Sen. Chuck Grassley says he hasn't decided whether to give President Obama's Supreme Court pick a hearing
Grassley chairs the Senate Judiciary Committee, which casts the first vote for high court nominees
Sen. Chuck Grassley, who chairs the Judiciary Committee which considers Supreme Court appointments, says he has not decided whether to give a confirmation hearing to President Barack Obama’s eventual nominee to replace the recently deceased Justice Antonin Scalia.
The Iowa Republican told home-state reporters he’d wait for Obama’s nominee to be named before announcing his decision.
“I would wait until the nominee is made before I would make any decisions,” Grassley said Tuesday morning. “In other words, take it a step at a time.”
Senate Republicans have publicly pledged not to put Obama’s Supreme Court nominee on the bench, saying Scalia’s replacement should be chosen after the presidential election by Obama’s successor in the Oval Office.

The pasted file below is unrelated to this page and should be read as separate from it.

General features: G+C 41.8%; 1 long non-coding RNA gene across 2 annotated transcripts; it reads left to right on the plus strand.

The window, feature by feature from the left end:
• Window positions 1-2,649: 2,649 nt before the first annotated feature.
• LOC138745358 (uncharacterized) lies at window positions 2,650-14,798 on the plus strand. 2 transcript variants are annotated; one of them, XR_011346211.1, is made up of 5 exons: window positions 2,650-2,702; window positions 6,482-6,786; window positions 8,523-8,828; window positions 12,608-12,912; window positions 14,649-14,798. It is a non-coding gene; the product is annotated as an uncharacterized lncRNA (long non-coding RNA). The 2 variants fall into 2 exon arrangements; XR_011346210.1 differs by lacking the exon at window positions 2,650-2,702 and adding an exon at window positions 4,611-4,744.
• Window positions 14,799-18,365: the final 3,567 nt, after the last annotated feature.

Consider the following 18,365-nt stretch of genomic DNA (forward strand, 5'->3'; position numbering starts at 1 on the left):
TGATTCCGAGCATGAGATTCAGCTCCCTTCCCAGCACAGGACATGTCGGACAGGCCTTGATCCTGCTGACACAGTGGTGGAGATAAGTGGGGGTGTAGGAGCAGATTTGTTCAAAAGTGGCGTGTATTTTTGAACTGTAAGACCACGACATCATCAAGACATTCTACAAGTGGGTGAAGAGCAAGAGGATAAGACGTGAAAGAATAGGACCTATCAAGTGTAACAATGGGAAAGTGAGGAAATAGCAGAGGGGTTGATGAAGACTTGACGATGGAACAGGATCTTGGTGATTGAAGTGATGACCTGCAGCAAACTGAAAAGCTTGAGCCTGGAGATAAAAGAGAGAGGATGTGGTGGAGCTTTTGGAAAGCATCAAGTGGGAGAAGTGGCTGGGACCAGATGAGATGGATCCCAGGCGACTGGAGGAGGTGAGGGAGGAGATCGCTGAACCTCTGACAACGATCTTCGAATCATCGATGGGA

But they haven’t said exactly how they’ll treat an Obama nominee, and the President has made clear that he plans to tap someone for the high court.
Senate Majority Leader Mitch McConnell, R-Kentucky, has not publicly stated whether he would allow an up-or-down vote on the Senate floor even though Republicans have enough votes to stop Obama’s choice.
While he wouldn’t talk procedural specifics, Grassley stuck by his position that Scalia should be replaced by the next president, rather than Obama.
“This is a very serious position to fill and it should be filled and debated during the campaign and filled by either Hillary Clinton, Senator Sanders or whoever’s nominated by the Republicans,” Grassley said.
CNN’s Manu Raju contributed to this report.